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Chilean members of the Society for Human Resource Management (SHRM) who were reached after a magnitude 8.8 earthquake struck Chile Feb. 27, 2010, were largely fine days after the quake.
Most of the Chilean SHRM members work in Santiago, Chile, the capital, which is about 300 miles from the quake’s epicenter.
“People and families in our organization are OK, and during the weekend [the quake struck] we sent our emergency response team to the most affected areas,” SHRM member Guillermo Calo told
SHRM Online via e-mail. Calo works in Santiago and is the South American HR director for
Barrick Gold Corp. “Obviously we all have a lot of cleaning to do, but [there were] no injuries or important losses to consider. We are now [concentrating on] helping the community and coordinating with the government to be more effective.”
He said the company’s airplanes were used by the government to provide assistance.
“We are doing OK, and fortunately we had only some material damage,” SHRM member Soledad Rovira, regional manager of human resources for
Rio Tinto in Santiago, wrote via e-mail. She added that the “devastation is enormous” and that the real measure of damage is only starting to be unveiled.
In La Serena, Chile, human resources representative for
AURA-Gemini Observatory Evelyn Cortes said, “fortunately our staff is fine and our organization is located a bit far away from the epicenterof the earthquake.”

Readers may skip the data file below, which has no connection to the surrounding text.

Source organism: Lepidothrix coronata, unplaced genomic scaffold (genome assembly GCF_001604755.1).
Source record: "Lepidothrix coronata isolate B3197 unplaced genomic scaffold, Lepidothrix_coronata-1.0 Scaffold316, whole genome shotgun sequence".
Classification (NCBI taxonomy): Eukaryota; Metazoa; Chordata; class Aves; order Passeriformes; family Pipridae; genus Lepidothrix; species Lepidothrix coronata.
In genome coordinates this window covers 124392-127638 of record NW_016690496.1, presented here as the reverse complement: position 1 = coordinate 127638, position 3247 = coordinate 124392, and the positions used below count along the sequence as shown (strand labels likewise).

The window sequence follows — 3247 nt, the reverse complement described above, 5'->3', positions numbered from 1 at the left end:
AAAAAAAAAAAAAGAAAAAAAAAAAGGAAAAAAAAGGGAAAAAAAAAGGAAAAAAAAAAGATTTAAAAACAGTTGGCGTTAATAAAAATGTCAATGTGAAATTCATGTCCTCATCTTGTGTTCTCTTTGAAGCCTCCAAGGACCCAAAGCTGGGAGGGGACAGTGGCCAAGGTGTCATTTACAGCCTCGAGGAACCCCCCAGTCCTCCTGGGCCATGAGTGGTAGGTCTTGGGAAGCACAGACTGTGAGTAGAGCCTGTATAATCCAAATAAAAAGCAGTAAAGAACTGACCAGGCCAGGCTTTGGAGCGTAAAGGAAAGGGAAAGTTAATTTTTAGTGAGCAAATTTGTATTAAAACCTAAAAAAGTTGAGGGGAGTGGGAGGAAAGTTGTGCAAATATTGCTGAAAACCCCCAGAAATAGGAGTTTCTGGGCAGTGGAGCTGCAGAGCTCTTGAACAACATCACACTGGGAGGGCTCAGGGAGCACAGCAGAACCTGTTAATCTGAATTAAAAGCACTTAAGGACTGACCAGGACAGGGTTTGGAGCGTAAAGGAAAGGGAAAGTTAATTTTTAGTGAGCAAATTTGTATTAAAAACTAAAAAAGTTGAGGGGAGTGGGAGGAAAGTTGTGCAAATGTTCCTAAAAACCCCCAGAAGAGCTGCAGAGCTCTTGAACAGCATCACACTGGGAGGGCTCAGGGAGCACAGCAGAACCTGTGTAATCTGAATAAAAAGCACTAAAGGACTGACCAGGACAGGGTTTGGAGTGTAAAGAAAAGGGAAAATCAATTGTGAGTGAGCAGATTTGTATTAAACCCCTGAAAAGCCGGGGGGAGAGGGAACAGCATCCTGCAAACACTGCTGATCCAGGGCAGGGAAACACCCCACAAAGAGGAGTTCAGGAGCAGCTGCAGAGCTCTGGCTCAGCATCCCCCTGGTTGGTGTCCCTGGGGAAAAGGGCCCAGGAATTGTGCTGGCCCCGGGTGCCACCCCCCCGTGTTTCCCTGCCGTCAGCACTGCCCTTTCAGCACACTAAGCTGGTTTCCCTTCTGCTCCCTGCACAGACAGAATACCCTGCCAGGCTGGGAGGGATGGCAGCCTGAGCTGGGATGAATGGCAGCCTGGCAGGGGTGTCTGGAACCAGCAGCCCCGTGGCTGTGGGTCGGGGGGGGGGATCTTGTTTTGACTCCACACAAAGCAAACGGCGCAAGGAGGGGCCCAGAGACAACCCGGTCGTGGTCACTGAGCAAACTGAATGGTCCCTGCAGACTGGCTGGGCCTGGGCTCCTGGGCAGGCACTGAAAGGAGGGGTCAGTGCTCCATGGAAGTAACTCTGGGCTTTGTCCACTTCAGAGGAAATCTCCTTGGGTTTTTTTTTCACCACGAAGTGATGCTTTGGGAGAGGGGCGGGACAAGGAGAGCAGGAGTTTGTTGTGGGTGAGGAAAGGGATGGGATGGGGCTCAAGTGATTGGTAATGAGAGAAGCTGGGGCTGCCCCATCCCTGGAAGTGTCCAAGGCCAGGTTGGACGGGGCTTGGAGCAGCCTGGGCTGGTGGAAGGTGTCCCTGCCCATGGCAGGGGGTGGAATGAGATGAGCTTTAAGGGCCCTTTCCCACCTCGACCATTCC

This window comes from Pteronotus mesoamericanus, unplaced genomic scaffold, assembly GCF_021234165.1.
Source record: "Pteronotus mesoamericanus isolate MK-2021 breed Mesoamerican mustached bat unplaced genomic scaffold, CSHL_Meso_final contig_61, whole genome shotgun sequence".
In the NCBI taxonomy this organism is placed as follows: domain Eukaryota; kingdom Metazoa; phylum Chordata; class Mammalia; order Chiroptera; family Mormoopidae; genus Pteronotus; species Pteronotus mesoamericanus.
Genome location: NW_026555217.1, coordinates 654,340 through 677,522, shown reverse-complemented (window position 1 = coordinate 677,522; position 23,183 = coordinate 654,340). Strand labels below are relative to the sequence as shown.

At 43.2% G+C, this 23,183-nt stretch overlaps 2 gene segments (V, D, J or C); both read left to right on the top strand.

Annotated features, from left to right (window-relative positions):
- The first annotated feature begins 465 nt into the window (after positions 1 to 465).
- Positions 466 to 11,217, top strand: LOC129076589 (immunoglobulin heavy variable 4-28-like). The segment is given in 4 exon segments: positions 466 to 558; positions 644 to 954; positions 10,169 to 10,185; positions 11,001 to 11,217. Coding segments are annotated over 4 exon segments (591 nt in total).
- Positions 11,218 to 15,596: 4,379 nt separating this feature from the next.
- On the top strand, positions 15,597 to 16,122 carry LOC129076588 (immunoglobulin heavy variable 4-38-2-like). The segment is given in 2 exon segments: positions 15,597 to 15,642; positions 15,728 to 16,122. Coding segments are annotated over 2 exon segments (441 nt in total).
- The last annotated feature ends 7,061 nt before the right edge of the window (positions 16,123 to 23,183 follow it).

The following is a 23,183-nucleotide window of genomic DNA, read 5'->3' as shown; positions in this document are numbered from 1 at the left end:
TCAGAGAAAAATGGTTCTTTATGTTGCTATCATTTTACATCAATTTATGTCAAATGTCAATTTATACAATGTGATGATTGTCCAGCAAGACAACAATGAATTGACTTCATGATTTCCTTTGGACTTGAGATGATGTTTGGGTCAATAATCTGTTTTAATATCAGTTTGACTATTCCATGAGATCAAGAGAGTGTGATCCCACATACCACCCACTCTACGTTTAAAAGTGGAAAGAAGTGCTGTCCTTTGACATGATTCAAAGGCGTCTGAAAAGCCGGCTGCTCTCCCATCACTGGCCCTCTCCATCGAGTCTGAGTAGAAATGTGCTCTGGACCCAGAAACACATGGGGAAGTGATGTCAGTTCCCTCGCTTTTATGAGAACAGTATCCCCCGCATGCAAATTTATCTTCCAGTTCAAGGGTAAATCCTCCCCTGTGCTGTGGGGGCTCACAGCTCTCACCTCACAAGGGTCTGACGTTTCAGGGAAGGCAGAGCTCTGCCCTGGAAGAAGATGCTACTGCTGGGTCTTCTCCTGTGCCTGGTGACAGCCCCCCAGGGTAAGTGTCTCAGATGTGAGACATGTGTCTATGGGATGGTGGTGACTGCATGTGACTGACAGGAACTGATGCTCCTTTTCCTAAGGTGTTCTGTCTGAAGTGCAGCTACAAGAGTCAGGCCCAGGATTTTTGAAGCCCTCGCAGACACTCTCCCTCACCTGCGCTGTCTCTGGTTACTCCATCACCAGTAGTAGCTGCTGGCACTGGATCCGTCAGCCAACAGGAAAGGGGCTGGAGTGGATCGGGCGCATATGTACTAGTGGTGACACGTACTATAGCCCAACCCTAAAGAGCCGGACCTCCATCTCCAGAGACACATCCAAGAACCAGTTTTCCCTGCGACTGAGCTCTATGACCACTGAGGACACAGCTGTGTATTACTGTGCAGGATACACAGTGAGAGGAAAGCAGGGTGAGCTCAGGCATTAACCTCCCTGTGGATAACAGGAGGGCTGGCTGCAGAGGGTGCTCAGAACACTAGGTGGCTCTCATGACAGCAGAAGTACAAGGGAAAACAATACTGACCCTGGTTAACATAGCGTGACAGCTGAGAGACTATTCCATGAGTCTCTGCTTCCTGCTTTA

Several other SHRM members in Chile reported being fine as well.
Experts say Chile will bounce back faster than Haiti, which suffered a devastating quake Jan. 12, 2010, in part because the Chilean epicenter was far from populous areas. Chile has better building codes, too. The earthquake that walloped central and southern Chile was considerably stronger—8.8 on the Richter scale, compared to 7.0 in Haiti. More than 230,000 are dead in Haiti; nearly 300 in Chile.
SHRM Vice President for Global Member Programs Brian J. Glade, SPHR, GPHR, told members in Chile via e-mail, “We are all following the news from Chile with great interest and concern. We know that there are many challenges that you are facing right now and that you have both personal and professional obligations, so we do not want to distract you from taking care of those issues,” he said. “As your professional organization, we have some resources that may help you address the crisis organizationally from a human resources point of view.”
Those resources include business continuity plans, disaster management plans and related toolkits.
“Please know that the entire SHRM staff and membership in the global community are with you during this time of great tragedy in your country. We hope that you, your families, and your colleagues are safe and secure. Our thoughts and prayers are sent to you in the hope that it is of some consolation and support,” he said.
Aliah D. Wright is an online editor/manager for SHRM.
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